0600 Lineage divergence detected in the malaria vector Anopheles marajoara (Diptera: Culicidae) in Amazonian Brazil

Monday, December 13, 2010: 11:02 AM
Windsor Rose (Town and Country Hotel and Convention Center)
Sascha Naomi McKeon , Department of Biomedical Sciences, State University of New York- School of Public Health, Albany, NY
MA Lehr , Physical & Biological Sciences, University of California - Santa Cruz, Santa Cruz, CA
Freddy Ruiz , Walter Reed Biosystematics Unit, Walter Reed Army Institute of Research, Washington, DC
Marinete M Povoa , Programa de Pesquisas em Malaria, Instituto Evandro Chagas, Ananindeua, Para, Brazil
Richard C. Wilkerson , Walter Reed Biosystematics Unit, Walter Reed Army Institute of Research, Washington, DC
Maria Anice Mureb Sallum , FSP - Faculdade de Saúde Pública, USP - Universidade de São Paulo, São Paulo, São Paulo, Brazil
Jose Bento Lima Pereira , Department of Entomology, Oswaldo Cruz Foundation, Rio de Janeiro, Rio de Janeiro, Brazil
Jan E. Conn , Griffin Laboratory, Wadsworth Center, New York State DOH, Slingerlands, NY
Previous analysis based on the complete mtDNA COI gene sequences detected paraphyly in the Neotropical malaria vector A. marajoara. To test this hypothesis, population structure was compared using multiple molecular markers, and genealogical trees based on a concatenated (white + 3’ COI sequences) dataset from Amazonian Brazil were examined. Distinct A. marajoara lineages were detected by combined genealogical analysis and were also supported among COI haplotypes using a median joining network and AMOVA, with time since divergence during the Pleistocene (<100,000ya). Lineage 1 was present in all localities, whereas lineage 2 was restricted mainly to the west. Mismatch distributions for both lineages were bimodal, likely due to multiple colonization events and spatial expansion (~798 – 81,045ya). In contrast, both nDNA data sets (white gene sequences with or without the retention of the 4th intron, and ITS2 sequences and length) detected a single A. marajoara lineage. Strong support for combined data suggests recent divergence detectable only by the faster evolving mtDNA. The “Folmer region” identified a single taxon (3% divergence threshold). To test the utility of the barcode region pairwise differentiation of COI fragments were examined. COI sequences at the 3' end were more variable, demonstrating significant pairwise differentiation (3.82%) compared to the more moderate 2.92% detected by the Folmer region. A within subgenus threshold of >2% may be more appropriate among sister taxa in cryptic anopheline complexes than the standard 3%. Differences in demographic history and climatic changes may have contributed to mtDNA lineage divergence in A. marajoara.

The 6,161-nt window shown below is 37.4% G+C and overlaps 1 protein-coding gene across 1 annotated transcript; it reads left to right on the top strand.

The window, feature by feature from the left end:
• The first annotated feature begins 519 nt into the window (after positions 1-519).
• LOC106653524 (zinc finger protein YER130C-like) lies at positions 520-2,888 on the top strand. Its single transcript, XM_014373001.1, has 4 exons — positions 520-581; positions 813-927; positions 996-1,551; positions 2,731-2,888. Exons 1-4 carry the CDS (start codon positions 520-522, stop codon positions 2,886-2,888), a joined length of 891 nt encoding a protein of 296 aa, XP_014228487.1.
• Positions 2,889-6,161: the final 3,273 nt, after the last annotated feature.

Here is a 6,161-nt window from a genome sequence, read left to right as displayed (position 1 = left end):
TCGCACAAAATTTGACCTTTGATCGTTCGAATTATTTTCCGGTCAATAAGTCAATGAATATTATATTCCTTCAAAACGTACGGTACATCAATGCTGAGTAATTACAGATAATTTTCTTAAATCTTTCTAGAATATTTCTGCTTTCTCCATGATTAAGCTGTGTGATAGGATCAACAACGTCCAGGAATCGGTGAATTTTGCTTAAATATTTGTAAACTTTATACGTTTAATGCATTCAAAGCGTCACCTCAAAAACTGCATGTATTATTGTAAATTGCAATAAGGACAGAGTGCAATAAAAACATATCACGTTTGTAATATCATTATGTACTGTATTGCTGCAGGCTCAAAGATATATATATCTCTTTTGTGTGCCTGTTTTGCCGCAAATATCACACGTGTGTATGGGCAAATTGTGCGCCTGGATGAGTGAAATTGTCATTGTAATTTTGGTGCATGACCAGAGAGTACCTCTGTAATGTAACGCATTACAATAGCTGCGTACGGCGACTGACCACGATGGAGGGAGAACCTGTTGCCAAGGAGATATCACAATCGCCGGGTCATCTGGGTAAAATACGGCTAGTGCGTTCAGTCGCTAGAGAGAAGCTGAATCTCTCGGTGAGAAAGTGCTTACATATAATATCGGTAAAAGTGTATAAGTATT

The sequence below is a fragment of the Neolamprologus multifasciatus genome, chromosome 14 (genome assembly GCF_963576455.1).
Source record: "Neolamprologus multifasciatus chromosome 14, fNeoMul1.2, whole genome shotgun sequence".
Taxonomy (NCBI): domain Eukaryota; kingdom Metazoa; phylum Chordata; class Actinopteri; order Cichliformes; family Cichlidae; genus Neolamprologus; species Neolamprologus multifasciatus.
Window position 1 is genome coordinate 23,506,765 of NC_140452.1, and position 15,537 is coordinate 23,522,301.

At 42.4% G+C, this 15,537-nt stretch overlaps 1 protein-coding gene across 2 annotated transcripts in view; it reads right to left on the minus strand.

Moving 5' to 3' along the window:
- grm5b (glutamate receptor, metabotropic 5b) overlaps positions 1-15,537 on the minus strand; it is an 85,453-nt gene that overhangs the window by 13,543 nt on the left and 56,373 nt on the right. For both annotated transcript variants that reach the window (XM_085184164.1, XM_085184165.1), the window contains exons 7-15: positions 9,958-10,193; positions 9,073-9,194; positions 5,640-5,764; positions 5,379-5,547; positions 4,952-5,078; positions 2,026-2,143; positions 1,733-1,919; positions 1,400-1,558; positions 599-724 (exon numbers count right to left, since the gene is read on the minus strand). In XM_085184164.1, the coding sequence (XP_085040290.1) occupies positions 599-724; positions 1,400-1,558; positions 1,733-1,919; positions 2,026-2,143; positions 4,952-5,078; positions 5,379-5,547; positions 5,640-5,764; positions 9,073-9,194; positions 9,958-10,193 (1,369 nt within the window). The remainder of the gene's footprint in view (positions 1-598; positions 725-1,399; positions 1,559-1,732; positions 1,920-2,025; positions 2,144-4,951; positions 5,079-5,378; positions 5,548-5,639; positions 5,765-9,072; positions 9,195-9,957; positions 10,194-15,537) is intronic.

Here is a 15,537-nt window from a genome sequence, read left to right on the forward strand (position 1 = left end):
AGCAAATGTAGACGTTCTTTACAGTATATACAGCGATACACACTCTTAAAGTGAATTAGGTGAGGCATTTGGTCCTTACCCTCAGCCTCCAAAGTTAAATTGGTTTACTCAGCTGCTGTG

doi: 10.1603/ICE.2016.47612